Music

Why Are Rap Fans So Mad At Vic Mensa For Calling XXXTentacion An Abuser In His BET Cypher?

Getty Image / Uproxx Studios

Vic Mensa isn’t known for biting his tongue. The outspoken Chicago rapper has been noticeably vocal on subjects from drug abuse to gun control to police violence, even when his own personal actions have run seemingly counter to his statements — a recent arrest for possession of a firearm led him to defend his views about banning “assault weapons.” In fact, like a certain other Chicago-based rapper, he often finds himself explaining or expanding on prior statements to incredulous fans and press, despite being so much better at doing so than Kanye West (and having generally more coherent and defensible views in the first place).

That was the position he found himself in this week as he posted a video to Instagram defending himself from criticism of an as-yet-unaired BET Hip-Hop Awards Cypher verse which has sparked an online controversy. On Sunday, Miami-based rap impresario DJ Scheme, who is best known for his work with up-and-coming area artists like Wifisfuneral, Ski Mask The Slump God, and the late XXXTentacion, posted a tweet calling out a line from Vic’s verse, which Scheme heard in person during the taping.

“Yo bro, how u gone say ‘Your favorite rapper is an abuser’ and then follow it with a line saying ‘some sh*t X some sh*t so I won’t live long’ u can deny it but everyone who was there heard that sh*t,” he wrote, clearly aiming this comment at Mensa, despite not tagging him in the post. The tweet generated an online furor akin to the “F*ck Russ” and “F*ck J. Cole” movements that have swirled around so-called conscious or woke rappers as social media and alternative rap continue to grow in popularity and influence.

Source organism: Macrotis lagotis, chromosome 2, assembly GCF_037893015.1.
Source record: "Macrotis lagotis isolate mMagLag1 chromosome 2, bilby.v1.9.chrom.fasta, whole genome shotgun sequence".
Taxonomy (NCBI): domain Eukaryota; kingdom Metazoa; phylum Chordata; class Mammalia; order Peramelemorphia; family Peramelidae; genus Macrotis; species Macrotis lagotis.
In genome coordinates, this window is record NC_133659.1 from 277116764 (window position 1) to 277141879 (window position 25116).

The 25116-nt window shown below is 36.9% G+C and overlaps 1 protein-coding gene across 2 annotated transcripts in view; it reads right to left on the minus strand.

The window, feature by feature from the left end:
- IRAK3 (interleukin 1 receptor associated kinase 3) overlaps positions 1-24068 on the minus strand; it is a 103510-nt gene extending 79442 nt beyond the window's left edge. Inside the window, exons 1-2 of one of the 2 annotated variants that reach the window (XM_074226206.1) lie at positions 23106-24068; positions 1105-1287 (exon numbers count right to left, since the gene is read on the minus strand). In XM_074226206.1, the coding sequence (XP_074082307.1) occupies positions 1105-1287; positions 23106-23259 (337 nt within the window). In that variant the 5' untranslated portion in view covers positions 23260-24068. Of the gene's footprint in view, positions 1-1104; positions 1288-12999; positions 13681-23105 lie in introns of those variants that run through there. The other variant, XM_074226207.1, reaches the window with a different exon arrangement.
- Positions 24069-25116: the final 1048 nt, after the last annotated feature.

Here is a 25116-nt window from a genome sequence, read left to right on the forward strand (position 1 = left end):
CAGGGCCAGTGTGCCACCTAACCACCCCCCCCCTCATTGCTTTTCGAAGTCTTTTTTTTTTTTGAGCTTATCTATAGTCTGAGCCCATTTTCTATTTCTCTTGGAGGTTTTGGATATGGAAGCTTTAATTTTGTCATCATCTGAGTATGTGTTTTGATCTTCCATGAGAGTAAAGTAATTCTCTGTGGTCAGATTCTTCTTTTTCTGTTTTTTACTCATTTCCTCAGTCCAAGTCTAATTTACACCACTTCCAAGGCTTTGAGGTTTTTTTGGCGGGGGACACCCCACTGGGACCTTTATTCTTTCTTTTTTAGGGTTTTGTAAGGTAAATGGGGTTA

This led to Vic posting the video defending his verse, wherein he states he stands behind the line and supports women by doing so. “Recently, I did a freestyle for the BET Award cypher addressing and condemning rappers who unabashedly abuse women and those who stand up for them and even call them legends,” he said. “I stand behind those statements.” He also denied knowing that XXX’s mom was in attendance and apologized to her, saying that he meant no disrespect.

However, the line itself, to the best of anyone’s knowledge, is categorically true. However you feel about XXXtentacion’s music, the man himself was awaiting trial on some truly egregious charges of domestic abuse against his then-pregnant ex-girlfriend. Among other heinous acts like beating her unconscious, reports given by the victim also include an instance of XXX threatening her with barbecue utensils.

Rap fans and the industry itself have long given truly unfortunate leeway to men who are accused of abuse. I’ve already run down all the reasons why that’s just straight up wrong, but we’ve entered a truly dangerous era of defending these men online which has included artists using their industry clout to protect the standing of abusers’ music, such as when Kendrick Lamar’s management threatened to pull his catalog from Spotify for removing XXX’s songs from promoted playlists.

But why are rap fans so much quicker to call out the perceived disrespect of a deceased star than that deceased star’s actual wrongdoing? Those fans who support XXXtentacion after his tragic shooting death in Florida this summer (and yes, it is tragic anytime a human being is gunned down before their 21st birthday, regardless of what kind of person they were) supported him before it as well, despite his flagrant and vulgar refusal to even acknowledge the severity of his actions — although at the time of his death, he did seem to be at least trying to work towards changing his public perception, if not his actual behavior.

There are a few reasons, but chief among them is the deeply ingrained sexism of American society. This isn’t a hip-hop issue, this is a universal one. As we’ve seen all too recently from current events, women are rarely believed in our culture while men are protected, and that’s because we still have yet to acknowledge women as human beings worthy of respect and equitable treatment. Rap music may have an unforgivable misogynistic streak extending back to its inception, but rap music is also a reflection of the world around it.